NEW ORLEANS (AP) — The ladders where children will sit and catch beads are out. The fences are up to protect lawns and houses. The grandstands are assembled.
Mardi Gras season is kicking into high gear in New Orleans with the first of the city's major parades rolling this weekend down the city's famed St. Charles Ave.
The Krewes of Oshun and Cleopatra — an all-female group — were set to parade down the avenue Friday evening, throwing beads to lucky onlookers. Parades for the annual pre-Lenten celebration are scheduled through the weekend across the city, and in towns around the area. They continue near-daily until Fat Tuesday on Feb. 9.
Some local New Orleans residents have already begun to put up ladders for children to sit and catch beads along the oak tree-lined St. Charles Ave. Businesses and residents have put up fences to protect lawns and bushes in some areas along the street in anticipation of the huge crowds.
Mardi Gras is the city's biggest tourist attraction, where hundreds of thousands of people gather along the streets to watch parades and floats that organizations known as krewes have spent months planning and decorating. The float riders — who are required to wear masks — throw beads, trinkets designed with the krewe's logo or other custom "throws," some of them hand-decorated by members of the krewe.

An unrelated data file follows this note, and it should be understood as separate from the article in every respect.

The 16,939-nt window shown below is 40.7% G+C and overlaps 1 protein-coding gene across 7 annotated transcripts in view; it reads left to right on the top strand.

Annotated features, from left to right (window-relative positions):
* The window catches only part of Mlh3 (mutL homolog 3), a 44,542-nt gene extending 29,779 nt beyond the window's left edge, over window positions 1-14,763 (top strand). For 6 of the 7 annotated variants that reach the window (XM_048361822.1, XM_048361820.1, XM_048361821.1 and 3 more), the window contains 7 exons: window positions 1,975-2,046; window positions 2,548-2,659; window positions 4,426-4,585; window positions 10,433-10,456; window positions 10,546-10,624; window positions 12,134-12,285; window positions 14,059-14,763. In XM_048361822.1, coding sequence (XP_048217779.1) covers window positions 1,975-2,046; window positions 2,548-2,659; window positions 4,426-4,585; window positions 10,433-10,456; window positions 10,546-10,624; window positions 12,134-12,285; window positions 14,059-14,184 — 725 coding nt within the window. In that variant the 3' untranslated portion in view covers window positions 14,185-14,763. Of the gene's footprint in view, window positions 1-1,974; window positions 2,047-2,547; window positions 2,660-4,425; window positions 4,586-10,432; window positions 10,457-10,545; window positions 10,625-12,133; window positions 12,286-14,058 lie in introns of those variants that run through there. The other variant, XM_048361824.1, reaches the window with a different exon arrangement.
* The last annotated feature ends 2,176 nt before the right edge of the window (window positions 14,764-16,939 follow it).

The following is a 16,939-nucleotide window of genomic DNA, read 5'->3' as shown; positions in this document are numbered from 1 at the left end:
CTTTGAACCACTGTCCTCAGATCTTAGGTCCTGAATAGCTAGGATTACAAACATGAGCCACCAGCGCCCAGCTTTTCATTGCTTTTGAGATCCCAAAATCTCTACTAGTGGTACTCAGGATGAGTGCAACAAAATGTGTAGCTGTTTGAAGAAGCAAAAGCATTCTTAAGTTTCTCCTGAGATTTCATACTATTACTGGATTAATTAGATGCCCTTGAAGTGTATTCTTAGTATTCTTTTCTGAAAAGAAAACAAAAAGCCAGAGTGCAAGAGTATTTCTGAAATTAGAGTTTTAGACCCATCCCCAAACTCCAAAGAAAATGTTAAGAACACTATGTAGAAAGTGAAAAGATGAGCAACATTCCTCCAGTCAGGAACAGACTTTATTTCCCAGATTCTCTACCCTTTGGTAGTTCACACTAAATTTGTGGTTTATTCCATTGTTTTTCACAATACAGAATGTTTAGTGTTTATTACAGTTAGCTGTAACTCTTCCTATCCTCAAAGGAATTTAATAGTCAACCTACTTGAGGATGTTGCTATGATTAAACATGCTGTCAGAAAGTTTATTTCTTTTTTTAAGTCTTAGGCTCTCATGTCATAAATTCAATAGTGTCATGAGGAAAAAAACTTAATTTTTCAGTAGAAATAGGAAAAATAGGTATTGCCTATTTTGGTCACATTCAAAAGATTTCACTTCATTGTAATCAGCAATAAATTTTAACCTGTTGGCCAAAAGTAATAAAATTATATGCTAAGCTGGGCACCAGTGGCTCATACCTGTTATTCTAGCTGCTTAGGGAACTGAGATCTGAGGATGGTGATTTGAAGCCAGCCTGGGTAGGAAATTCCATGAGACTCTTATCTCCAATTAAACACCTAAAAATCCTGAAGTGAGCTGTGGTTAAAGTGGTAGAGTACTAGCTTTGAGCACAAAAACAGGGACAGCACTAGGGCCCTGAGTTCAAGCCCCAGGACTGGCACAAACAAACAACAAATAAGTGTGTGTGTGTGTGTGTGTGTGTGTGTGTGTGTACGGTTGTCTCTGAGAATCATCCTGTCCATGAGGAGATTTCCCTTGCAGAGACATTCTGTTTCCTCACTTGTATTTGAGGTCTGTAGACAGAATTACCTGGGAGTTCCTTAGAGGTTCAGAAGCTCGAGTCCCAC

In between the floats are often walking groups or dance teams — such as "Gris Gris Strut" or the all-male "610 Stompers." High school marching bands also take part in the parades and can be seen — and heard — in the weeks ahead of the parades, practicing on neighborhood streets.
While the major parades with huge, tractor-drawn floats stick to bigger avenues like Canal St. or St. Charles Ave., there are smaller parades on foot that go through the French Quarter and other neighborhoods like the Marigny.
The Intergalactic Krewe of Chewbacchus, which pays homage to things like sci-fi, fantasy and horror, will parade on Saturday night and people who like to dress up their dogs in costume will have the opportunity when the Mystic Krewe of Barkus parades Sunday.
Law enforcement authorities have promised unprecedented security, although they have said that they have not received any credible threats to the celebration.
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